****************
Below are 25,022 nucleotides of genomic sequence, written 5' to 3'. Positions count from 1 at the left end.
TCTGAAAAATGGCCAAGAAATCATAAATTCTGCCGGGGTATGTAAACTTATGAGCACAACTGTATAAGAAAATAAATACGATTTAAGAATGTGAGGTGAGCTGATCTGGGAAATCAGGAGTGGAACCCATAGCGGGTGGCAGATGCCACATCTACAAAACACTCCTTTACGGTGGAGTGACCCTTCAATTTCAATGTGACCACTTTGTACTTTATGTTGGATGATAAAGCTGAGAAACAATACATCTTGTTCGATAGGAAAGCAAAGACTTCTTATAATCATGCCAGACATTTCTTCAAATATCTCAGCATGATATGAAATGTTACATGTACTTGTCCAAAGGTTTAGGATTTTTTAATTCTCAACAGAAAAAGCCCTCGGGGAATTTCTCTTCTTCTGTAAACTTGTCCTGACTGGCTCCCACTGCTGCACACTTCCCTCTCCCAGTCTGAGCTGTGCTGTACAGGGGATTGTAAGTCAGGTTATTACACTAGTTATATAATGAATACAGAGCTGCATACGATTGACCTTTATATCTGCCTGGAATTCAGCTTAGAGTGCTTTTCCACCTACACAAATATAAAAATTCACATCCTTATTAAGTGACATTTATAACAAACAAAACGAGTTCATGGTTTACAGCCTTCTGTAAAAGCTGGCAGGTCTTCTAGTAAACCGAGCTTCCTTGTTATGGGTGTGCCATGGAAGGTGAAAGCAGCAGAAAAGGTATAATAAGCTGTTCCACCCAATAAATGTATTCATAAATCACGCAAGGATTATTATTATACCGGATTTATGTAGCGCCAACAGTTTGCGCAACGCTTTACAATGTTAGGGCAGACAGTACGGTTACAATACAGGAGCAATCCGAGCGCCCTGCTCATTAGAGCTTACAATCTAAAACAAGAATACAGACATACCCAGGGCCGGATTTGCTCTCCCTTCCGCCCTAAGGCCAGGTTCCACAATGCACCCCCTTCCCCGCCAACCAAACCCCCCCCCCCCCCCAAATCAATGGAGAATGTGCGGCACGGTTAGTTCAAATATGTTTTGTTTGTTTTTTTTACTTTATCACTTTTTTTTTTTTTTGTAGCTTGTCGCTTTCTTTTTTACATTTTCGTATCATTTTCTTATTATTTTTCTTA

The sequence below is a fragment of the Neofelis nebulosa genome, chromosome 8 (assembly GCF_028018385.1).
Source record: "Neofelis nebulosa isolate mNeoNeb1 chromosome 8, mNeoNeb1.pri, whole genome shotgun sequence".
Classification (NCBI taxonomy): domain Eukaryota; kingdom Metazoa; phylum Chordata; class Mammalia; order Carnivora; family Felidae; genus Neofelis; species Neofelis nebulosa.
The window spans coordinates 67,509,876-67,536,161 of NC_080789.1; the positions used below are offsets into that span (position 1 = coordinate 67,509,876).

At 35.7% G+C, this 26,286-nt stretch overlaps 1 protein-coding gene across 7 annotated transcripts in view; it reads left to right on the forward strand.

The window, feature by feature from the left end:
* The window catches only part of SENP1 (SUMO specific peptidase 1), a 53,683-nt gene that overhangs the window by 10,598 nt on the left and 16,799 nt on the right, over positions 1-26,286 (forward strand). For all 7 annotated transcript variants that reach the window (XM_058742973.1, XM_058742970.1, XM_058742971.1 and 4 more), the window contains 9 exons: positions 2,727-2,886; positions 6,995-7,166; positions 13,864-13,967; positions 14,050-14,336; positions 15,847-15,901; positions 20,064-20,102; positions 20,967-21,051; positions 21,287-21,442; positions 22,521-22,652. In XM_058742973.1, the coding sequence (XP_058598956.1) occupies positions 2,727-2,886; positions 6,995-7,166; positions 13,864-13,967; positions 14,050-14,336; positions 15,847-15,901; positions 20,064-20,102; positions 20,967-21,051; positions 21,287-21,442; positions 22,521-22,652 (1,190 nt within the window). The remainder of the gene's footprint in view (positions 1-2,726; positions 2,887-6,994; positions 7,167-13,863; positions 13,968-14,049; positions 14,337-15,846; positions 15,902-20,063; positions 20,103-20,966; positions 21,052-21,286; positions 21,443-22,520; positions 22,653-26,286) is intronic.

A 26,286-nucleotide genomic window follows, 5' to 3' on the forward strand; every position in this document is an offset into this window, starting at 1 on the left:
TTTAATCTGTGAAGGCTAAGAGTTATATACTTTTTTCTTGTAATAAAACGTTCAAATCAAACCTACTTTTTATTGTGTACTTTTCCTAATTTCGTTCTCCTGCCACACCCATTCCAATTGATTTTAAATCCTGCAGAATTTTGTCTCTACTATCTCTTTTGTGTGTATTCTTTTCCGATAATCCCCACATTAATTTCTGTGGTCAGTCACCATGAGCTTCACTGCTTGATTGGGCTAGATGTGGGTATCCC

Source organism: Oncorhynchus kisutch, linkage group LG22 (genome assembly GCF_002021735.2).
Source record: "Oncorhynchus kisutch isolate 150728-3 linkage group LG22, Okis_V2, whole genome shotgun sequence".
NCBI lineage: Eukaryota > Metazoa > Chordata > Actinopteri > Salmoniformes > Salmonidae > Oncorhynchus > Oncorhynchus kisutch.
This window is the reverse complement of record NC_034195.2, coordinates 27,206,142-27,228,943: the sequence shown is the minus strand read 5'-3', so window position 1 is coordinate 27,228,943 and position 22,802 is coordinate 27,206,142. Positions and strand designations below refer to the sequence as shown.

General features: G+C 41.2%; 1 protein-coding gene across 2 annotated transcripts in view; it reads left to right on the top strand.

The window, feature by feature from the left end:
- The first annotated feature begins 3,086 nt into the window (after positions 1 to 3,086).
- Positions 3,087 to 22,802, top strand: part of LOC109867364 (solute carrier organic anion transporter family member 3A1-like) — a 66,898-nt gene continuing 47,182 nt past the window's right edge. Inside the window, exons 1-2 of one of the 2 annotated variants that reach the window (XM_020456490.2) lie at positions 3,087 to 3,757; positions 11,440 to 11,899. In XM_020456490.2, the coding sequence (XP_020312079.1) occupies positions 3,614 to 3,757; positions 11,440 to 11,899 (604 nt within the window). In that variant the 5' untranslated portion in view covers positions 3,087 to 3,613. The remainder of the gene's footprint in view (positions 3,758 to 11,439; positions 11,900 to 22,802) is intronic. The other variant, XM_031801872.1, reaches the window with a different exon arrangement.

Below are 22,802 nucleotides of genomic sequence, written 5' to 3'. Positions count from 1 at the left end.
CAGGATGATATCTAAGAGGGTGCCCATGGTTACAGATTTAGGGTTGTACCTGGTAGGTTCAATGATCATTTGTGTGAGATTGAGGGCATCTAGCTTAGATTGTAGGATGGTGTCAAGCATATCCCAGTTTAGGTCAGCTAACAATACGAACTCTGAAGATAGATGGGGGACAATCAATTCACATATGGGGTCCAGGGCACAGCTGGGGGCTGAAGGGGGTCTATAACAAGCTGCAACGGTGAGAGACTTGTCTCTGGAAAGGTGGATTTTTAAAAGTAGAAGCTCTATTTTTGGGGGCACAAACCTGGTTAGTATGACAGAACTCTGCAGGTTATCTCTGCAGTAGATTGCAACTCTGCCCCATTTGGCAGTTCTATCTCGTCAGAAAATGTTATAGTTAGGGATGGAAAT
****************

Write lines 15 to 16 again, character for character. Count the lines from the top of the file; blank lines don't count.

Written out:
This window is the reverse complement of record NC_034195.2, coordinates 27,206,142-27,228,943: the sequence shown is the minus strand read 5'-3', so window position 1 is coordinate 27,228,943 and position 22,802 is coordinate 27,206,142. Positions and strand designations below refer to the sequence as shown.

General features: G+C 41.2%; 1 protein-coding gene across 2 annotated transcripts in view; it reads left to right on the top strand.